Why do we hate each other so much?

By Jonathon Van Maren

On the heels of his 2017 book The Vanishing American Adult: Our Coming-of-Age Crisis and How to Rebuild a Culture of Self-Reliance comes Nebraska Senator Ben Sasse’s second book, Them: Why We Hate Each Other—and How To Heal. I genuinely have no idea how a busy senator has the time to research and write books this thoughtful and comprehensive, but Sasse has once again produced a volume that stares America’s current crisis right in the face—and attempts to end on an optimistic and productive note (although, just as with his previous book, his analysis is a tad too devastating to make his uplifting closing rhetoric particularly convincing.) In his latest offering, Sasse tries to explain why America seems to be coming apart at the seams.

One of the problems with today’s America is that despite our constant digital connectedness, we no longer have the community cohesion that we once enjoyed. We are now a more rootless people and, more shockingly, loneliness is markedly on the rise. In fact, says Sasse, saying that someone “died of a broken heart” is not only a literary device—rejection or loss can flood the body with stress hormones, mimicking the effect of a heart attack. Emotional stress also causes us to age faster, while positive social relationships are second only to genetics in predicting health and longevity. Those relationships are in shorter and shorter supply these days.

Loneliness, says Sasse, is one of the primary reasons that life expectancy is slumping in the United States, especially among men. A third of those over the age of forty-five now struggle with loneliness, and even the sharp rise in depression can often be attributed directly to this (people are more willing to say they are depressed than lonely). Men tend not to make friends as well when they are in their thirties, and thus social disruption tends to contribute to loneliness, as well. As a result drugs—including opioids—are often being utilized to replace the feelings people get from real friendships, relationships, or even sex. Every day in America, 116 people die from opioid overdoses.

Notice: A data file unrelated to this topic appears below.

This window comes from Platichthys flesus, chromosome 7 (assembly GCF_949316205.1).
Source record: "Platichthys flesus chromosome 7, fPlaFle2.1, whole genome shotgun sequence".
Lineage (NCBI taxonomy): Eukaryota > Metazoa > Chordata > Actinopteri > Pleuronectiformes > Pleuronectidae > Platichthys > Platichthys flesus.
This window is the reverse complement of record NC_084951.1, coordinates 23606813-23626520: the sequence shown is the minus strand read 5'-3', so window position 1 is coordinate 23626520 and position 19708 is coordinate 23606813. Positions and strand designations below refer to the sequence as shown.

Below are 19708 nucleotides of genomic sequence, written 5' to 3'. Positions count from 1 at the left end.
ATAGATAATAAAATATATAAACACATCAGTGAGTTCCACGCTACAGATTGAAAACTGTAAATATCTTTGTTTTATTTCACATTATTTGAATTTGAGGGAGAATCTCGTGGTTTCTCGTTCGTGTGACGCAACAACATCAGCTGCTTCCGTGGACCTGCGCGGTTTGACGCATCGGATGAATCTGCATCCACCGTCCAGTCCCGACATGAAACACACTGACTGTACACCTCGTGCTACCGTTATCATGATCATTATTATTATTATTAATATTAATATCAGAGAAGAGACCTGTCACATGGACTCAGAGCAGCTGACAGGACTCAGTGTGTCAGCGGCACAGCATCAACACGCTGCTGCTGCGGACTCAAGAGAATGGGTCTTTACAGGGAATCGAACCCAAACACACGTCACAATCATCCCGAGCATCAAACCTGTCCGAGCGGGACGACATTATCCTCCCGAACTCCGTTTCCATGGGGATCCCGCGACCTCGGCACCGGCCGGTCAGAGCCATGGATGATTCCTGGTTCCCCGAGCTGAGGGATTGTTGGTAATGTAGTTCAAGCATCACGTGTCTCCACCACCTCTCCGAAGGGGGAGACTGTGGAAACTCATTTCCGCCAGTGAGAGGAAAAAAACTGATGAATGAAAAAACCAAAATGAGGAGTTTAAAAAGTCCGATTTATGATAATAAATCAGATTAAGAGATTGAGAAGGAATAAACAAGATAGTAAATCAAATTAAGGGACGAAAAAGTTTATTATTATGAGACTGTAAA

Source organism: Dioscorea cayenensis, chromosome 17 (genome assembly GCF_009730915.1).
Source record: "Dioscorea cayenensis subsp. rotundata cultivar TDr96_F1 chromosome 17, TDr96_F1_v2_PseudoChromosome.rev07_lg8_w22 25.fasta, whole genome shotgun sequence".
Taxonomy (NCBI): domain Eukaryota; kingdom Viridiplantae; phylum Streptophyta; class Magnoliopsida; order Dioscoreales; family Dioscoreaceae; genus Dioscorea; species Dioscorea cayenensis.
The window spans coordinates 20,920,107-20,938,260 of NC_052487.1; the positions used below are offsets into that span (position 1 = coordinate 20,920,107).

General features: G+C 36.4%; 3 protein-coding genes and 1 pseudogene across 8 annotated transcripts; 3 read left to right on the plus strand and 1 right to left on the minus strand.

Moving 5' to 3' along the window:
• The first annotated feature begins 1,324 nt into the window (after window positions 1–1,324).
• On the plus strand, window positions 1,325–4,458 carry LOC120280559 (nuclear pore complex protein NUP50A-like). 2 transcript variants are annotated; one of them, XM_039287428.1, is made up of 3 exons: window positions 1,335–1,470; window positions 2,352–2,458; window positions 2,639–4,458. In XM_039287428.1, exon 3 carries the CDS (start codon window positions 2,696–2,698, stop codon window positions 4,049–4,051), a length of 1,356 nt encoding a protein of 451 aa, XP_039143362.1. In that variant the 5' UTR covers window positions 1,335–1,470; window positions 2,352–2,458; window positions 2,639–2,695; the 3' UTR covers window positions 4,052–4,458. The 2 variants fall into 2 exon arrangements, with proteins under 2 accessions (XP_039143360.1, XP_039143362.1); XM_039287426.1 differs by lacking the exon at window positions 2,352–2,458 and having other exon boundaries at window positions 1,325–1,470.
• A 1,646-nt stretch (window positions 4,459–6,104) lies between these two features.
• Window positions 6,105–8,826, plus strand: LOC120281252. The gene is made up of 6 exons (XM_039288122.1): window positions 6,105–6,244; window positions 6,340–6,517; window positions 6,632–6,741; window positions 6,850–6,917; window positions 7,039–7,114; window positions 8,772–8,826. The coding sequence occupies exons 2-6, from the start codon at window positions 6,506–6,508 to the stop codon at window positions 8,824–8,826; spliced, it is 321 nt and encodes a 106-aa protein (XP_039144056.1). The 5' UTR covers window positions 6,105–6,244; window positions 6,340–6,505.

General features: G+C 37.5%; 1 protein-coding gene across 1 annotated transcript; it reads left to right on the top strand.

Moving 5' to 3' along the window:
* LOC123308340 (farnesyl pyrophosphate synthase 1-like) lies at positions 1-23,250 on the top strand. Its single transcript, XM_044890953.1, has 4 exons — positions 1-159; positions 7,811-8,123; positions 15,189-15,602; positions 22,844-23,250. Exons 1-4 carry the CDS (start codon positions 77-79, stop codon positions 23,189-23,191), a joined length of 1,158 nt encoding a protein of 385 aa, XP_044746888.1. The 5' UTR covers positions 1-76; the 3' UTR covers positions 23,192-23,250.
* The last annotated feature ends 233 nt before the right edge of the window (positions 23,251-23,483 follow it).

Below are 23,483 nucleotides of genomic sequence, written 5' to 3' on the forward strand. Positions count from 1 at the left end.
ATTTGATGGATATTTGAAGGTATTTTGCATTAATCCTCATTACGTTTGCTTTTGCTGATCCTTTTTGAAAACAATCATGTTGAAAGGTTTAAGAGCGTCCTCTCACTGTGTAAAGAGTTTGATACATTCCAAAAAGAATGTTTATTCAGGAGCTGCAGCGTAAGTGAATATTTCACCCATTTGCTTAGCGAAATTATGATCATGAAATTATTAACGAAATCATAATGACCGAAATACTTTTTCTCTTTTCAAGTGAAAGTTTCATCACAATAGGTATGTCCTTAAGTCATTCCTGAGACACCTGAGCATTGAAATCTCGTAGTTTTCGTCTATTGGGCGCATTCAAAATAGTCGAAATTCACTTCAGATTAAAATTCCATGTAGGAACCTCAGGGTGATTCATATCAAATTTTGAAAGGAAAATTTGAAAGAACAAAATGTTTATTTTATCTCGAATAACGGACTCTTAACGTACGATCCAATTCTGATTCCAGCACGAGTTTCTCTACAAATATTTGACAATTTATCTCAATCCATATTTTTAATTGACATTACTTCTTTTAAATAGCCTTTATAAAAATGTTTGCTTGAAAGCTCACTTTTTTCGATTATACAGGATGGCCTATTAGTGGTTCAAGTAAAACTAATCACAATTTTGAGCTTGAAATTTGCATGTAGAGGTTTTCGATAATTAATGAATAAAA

There are countless factors to consider here. On the religious front, people stopped attending church altogether or began attending mega-churches that lack community. TV and broken families resulted in a decline in people eating together, families vacationing together, and visiting each other. Over the past three decades, the number of friends the average American says they can discuss intimate things with has gone down to less than two, and a quarter of Americans say they have nobody they can discuss important things with at all. In 1964, 77% of people thought most of their fellow citizens could be trusted. That number now sits around 30%–and drops even further when it comes to trust in government.

According to most scholars, there are three primary factors to success in life: Finish high school, get a job (any job, because working leads to more jobs), and get married before having children. Parents and family, it turns out, are the single greatest predictor of success–period. Sasse proposes four main drivers of human happiness, framed as questions:

  1. Do you have a family you love and who loves you?
  2. Do you have friends you trust and confide in?
  3. Do you have work that matters—a calling that benefits your neighbors?
  4. Do you have a worldview that can make sense of suffering and death?

Not so long ago, people took for granted that even if you were poor, you would still be able to answer in the affirmative to all (or nearly all) of these questions. For thousands of years, people ate, worked, worshipped, and communed together in tribes—and then the Industrial Revolution blew the village to smithereens, and our atomization has been progressing apace ever since.

And Sasse believes things could get much worse. Vehicle driving of some sort, for example, is the number one job in 37 of 50 states (including cabbies, bus drivers, and truckers, among others.) If the self-driving vehicle becomes a reality—and it very likely will—two thirds of these jobs could evaporate in the next decade. This, incidentally, is why Tucker Carlson has actually advocated that the government spike or slow this research, demanding to know why would we fund such a catastrophic upheaval in the lives of so many working men, upheaval that will in all likelihood lead to family breakdown. Many social psychologists are highlighting the fact that this shift will bring with it a staggering level of social disruption.